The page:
CPSC: A Database With Bad Data for Consumers

By March 5, 2008Briefly Legal

From an op-ed in today’s USA Today, “Don’t Confuse Consumers,” by Rosario Palmieri, the National Association of Manufacturers’ vice president of regulatory policy

Proposed database could unduly alarm the public, harm companies.

America’s manufacturers are committed to ensuring that consumers can be confident that the products they buy are the safest in the world.

That’s why the National Association of Manufacturers supported the bipartisan Consumer Product Safety Modernization Act that passed the House last December, and why we support the provisions in the Senate Consumer Product Safety Commission (CPSC) Reform Act that improve product safety in a meaningful way.

Unfortunately, the Senate bill also contains several provisions, including the creation of a “public database” that will do nothing for product safety and instead confuse and mislead consumers.

The Senate provision would require the CPSC to devote significant money and staff resources to maintain a database that in reality would contain massive amounts of inaccurate, unverified, extraneous and self-interested information.

Advocates of the database often equate it to one maintained by the National Highway Transportation Safety Administration (NHTSA). However, unlike the NHTSA database, which classifies only consumer complaints regarding motor vehicles by make, model and year, the Senate’s CPSC database would not only include consumer complaints, but also require that all reports from local, state and federal agencies, doctors, hospitals and other unspecified sources for more than 15,000 categories of products be included by manufacturer, model and year.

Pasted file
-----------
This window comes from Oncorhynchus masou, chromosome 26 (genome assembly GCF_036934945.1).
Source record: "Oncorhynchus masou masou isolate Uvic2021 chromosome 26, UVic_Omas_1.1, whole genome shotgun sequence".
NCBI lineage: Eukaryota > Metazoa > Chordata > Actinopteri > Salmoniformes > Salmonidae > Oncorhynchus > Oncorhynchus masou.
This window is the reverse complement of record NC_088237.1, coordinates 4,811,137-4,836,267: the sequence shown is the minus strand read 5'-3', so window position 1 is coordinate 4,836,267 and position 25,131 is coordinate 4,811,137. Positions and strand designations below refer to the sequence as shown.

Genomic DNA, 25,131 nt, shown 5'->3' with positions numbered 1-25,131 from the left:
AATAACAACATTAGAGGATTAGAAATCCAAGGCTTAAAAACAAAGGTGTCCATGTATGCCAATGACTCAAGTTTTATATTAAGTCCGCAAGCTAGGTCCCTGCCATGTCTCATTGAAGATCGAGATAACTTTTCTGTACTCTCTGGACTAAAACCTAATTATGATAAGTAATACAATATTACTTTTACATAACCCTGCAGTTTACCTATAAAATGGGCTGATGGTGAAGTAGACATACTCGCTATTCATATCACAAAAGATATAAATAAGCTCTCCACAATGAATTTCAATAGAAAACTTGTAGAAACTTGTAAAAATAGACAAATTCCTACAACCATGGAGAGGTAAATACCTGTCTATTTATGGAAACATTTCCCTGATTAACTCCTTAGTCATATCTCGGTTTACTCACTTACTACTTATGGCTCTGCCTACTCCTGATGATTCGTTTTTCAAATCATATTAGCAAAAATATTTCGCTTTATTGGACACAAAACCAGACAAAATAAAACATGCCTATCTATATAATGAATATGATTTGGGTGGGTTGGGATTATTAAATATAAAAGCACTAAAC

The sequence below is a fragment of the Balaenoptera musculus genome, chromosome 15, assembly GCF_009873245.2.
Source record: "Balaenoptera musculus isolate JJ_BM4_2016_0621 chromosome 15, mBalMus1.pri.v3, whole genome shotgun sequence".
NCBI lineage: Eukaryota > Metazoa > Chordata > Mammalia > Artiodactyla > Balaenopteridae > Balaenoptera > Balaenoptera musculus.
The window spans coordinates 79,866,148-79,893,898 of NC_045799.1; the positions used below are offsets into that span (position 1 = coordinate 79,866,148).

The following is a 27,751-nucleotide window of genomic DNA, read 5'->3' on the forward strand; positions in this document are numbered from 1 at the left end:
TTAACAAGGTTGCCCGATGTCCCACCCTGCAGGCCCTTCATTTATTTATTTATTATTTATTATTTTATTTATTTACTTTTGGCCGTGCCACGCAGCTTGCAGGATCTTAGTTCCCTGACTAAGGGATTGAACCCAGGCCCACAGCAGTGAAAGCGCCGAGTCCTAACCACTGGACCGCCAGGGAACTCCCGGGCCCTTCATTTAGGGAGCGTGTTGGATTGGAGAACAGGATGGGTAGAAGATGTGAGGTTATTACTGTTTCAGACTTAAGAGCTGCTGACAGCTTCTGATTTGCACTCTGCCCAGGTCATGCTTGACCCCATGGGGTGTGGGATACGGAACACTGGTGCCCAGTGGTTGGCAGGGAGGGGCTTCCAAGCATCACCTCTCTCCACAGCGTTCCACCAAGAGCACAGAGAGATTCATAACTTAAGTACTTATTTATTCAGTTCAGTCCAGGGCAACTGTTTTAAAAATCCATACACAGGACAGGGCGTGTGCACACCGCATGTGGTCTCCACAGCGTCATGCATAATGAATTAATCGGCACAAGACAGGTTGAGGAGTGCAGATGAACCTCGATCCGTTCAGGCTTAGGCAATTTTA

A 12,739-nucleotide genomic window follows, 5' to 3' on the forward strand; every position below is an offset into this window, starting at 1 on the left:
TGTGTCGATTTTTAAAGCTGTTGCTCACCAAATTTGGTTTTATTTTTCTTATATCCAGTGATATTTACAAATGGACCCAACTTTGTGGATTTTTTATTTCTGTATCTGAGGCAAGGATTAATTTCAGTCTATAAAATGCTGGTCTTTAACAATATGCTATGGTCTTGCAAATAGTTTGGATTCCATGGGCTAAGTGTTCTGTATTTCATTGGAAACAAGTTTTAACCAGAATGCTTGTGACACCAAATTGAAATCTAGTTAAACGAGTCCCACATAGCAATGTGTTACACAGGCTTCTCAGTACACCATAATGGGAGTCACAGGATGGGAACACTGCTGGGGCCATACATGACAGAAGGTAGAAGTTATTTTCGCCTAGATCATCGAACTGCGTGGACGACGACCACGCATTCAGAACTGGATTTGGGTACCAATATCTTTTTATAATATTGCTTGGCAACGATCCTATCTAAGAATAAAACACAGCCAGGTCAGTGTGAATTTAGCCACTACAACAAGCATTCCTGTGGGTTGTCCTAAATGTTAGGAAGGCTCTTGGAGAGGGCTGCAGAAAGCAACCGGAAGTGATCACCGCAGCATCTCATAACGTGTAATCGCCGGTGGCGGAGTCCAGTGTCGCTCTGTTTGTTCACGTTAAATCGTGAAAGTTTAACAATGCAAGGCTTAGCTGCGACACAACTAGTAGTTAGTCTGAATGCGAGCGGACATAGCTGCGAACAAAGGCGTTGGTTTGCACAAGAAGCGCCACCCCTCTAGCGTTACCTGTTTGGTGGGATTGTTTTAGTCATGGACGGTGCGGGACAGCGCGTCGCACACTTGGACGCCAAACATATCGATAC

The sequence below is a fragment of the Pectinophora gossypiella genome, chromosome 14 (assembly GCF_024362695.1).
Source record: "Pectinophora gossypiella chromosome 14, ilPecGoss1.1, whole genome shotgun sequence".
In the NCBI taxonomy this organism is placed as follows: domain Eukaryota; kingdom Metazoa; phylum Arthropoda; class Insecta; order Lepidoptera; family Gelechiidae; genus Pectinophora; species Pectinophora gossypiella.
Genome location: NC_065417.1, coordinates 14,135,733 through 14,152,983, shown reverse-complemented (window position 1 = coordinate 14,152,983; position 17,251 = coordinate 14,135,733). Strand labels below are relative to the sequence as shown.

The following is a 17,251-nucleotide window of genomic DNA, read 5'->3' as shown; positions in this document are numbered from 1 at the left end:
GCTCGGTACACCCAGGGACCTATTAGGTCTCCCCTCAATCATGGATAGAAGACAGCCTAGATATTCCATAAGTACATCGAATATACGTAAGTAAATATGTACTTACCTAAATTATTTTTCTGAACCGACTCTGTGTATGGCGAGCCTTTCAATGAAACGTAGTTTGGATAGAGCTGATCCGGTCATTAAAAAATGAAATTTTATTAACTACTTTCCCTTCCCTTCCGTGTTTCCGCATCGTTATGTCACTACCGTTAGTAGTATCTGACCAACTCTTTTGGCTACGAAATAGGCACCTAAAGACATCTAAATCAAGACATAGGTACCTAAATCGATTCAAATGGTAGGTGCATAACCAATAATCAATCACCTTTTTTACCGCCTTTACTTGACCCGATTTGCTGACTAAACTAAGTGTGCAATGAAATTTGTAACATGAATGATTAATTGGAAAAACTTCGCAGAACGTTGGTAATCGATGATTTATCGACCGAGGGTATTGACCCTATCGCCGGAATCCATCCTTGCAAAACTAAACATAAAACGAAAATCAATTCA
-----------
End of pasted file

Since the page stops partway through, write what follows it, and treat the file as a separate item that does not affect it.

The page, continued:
And, unlike the NHTSA database, the Senate’s proposed CPSC database would not protect confidential business information from public disclosure.

The Senate’s proposed database could unduly alarm consumers and harm companies. At a minimum, any public database maintained by the CPSC should only include information that has been through an appropriate review and comment process as to its accuracy and whether disclosing it would be misleading or unfairly prejudicial. (The House bill includes a study on how best to create such a database.) While the Senate provision is well-intentioned, the proposed database’s “garbage in, garbage out” approach will not improve product safety.

The Senate yesterday defeated the substitute amendment sponsored by Sen. Jim DeMint (R-SC), that would have substituted the more targeted and effective House version (H.R. 4040) for the current S. 2663. The vote to table the amendment was 57-39.

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